Wednesday, 2 May 2007



BY-THE-WAY, please e-mail me if you would like a copy of my paper 'Plastic Not Fantastic' published when I was a member of the London Assembly.


San Franciscan Greens last month succeeded in banning plastic bags
from their city's shops, whilst a town in Devon is today set to
follow the same course. (1)

All 43 traders and shopkeepers in Modbury will stop providing plastic bags to customers, giving out 100% biodegradable cornstarch bags,recyclable paper bags or reusable cotton and jute bags instead. The move comes as a result of a campaign run by a local woman who saw first hand the effects of plastic rubbish on marine life.

Green Party Principal Speaker Dr. Derek Wall today spoke out against plastic bags as an environmental menace:

"Plastic bags are widely recognised as an environmental menace, both as non-biodegradable waste and as a profligate form of oil
consumption. The UK needs to legislate to curb this most ubiquitous symbol of consumerist short-termism.

"The green movement globally is campaigning against them. Of the 100 billion bags disposed of in America each year under 5% are recycled, yet three weeks ago the Green Party representatives in San Francisco,led by Ross Mirkarimi,got “the bag” banned from the city.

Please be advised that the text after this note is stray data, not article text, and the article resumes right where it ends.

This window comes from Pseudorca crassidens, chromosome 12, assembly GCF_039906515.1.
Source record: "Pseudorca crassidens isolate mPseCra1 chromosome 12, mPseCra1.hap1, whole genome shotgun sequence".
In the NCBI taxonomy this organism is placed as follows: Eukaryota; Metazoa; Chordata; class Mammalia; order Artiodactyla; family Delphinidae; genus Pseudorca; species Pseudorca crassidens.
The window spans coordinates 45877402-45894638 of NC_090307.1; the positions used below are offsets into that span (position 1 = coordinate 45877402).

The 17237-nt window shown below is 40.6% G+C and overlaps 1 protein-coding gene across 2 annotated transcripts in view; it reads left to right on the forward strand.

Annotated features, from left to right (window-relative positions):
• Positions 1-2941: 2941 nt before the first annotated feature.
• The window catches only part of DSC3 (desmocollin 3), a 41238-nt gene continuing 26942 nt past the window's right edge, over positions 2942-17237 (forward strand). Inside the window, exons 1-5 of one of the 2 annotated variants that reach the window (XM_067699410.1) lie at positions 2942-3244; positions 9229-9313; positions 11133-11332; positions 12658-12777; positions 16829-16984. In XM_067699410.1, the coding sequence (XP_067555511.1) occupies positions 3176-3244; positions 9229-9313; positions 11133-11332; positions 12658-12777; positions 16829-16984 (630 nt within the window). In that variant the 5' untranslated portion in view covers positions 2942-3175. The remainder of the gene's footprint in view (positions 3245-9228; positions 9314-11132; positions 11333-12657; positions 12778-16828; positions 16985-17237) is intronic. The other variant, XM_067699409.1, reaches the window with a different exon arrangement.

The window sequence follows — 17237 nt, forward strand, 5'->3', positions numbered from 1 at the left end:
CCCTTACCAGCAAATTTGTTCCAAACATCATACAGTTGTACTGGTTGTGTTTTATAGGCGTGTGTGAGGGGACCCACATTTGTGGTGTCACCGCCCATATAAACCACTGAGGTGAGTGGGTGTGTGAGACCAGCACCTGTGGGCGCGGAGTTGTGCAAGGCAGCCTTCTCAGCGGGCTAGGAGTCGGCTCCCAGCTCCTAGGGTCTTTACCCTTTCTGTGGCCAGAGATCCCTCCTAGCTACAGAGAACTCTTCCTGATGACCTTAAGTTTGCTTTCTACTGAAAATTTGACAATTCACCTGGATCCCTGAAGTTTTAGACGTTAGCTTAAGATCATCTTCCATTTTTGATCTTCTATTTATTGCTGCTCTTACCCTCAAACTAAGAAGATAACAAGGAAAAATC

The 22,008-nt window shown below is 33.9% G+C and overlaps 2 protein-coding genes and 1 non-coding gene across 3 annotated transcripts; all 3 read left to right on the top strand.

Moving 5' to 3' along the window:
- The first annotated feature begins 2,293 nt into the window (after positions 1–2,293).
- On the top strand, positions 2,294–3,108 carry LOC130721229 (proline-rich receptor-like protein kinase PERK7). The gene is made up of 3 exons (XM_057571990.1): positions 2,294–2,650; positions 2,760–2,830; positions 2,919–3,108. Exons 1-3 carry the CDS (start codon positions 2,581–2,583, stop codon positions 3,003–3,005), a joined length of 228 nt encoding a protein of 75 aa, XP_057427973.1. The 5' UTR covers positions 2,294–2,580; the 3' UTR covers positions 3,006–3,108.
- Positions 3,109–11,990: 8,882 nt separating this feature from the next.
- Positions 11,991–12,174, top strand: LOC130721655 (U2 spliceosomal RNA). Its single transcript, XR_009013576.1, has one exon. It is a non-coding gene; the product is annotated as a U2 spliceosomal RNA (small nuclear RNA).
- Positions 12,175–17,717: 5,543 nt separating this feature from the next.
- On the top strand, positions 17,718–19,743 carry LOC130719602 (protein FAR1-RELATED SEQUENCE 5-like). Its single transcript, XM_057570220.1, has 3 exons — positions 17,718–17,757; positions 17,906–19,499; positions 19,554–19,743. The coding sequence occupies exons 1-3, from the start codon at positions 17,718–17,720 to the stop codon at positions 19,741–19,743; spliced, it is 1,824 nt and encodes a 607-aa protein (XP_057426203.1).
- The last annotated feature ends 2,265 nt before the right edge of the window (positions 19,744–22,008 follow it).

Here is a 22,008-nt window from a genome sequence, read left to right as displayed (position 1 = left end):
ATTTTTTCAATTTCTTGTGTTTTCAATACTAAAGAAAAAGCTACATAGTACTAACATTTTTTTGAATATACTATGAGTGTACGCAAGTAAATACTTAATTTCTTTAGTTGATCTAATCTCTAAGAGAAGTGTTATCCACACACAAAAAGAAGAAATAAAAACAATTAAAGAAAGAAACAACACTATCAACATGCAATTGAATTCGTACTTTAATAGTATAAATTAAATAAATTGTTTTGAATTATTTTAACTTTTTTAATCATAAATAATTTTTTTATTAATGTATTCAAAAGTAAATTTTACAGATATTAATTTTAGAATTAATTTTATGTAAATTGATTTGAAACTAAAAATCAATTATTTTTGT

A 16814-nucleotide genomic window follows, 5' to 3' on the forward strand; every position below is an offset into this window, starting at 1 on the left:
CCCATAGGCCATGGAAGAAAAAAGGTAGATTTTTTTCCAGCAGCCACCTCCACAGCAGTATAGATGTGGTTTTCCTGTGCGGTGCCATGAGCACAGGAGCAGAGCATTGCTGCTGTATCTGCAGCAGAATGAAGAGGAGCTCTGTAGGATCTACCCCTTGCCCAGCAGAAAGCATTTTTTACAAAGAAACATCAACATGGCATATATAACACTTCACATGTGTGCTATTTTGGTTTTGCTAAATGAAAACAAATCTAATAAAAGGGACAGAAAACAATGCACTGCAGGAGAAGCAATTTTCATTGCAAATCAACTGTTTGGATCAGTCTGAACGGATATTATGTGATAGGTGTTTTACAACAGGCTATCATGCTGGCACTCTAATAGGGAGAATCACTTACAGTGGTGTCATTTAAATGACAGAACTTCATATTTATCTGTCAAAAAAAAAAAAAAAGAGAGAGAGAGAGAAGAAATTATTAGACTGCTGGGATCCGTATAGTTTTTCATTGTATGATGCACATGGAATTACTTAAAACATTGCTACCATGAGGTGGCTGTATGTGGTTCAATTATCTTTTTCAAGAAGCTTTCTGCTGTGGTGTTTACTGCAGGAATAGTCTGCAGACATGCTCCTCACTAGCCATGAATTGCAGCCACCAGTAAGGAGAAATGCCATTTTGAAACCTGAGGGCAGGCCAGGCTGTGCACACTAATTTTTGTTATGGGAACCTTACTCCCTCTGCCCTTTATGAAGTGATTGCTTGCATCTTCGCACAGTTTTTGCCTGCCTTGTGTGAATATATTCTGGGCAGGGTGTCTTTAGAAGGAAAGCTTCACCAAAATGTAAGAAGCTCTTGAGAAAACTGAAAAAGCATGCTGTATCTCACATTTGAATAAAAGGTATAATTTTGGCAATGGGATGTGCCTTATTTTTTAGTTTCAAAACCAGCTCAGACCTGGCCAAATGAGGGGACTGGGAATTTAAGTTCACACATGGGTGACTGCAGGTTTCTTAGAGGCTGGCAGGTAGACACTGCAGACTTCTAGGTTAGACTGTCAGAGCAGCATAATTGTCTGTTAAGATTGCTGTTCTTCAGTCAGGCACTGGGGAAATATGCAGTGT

"It is estimated that the San Franciscan ban alone will reduce oil
consumption by nearly 800,000 gallons per annum. Los Angeles, Santa Monica,Oakland and Berkeley are examining comparable policies, and
New York is said to be considering a tax or similar disincentive.
However, California, let alone the US as a whole, is not leading on this issue.

"Plastic bags are already prohibited in Rwanda, Bhutan, Bangladesh, South Africa (where the legislation threatens imprisonment for
violations) and Mumbai. Paris too has proposals for a ban in large stores by 2008, and the rest of France for 2010. Taiwan and Ireland have opted for the principle of “sale only” – i.e. all plastic bags must be purchased by the consumer,as a deterrent measure.

"The UK must join this growing trend which not only offers hope of
limiting the blight of plastic bags befouling our urban and rural
environments, especially our waterways where they are a particular
hazard to wildlife, but furthermore would assist in meeting the
imminent landfill crisis in waste management.

"Legislation encouraging the use of biodegradable alternatives, not made from fossil fuels,would be sensible, making it easier for all
of us to protect the planet."

To read Derek's blog on this issue "To avoid danger of suffocation", please see:

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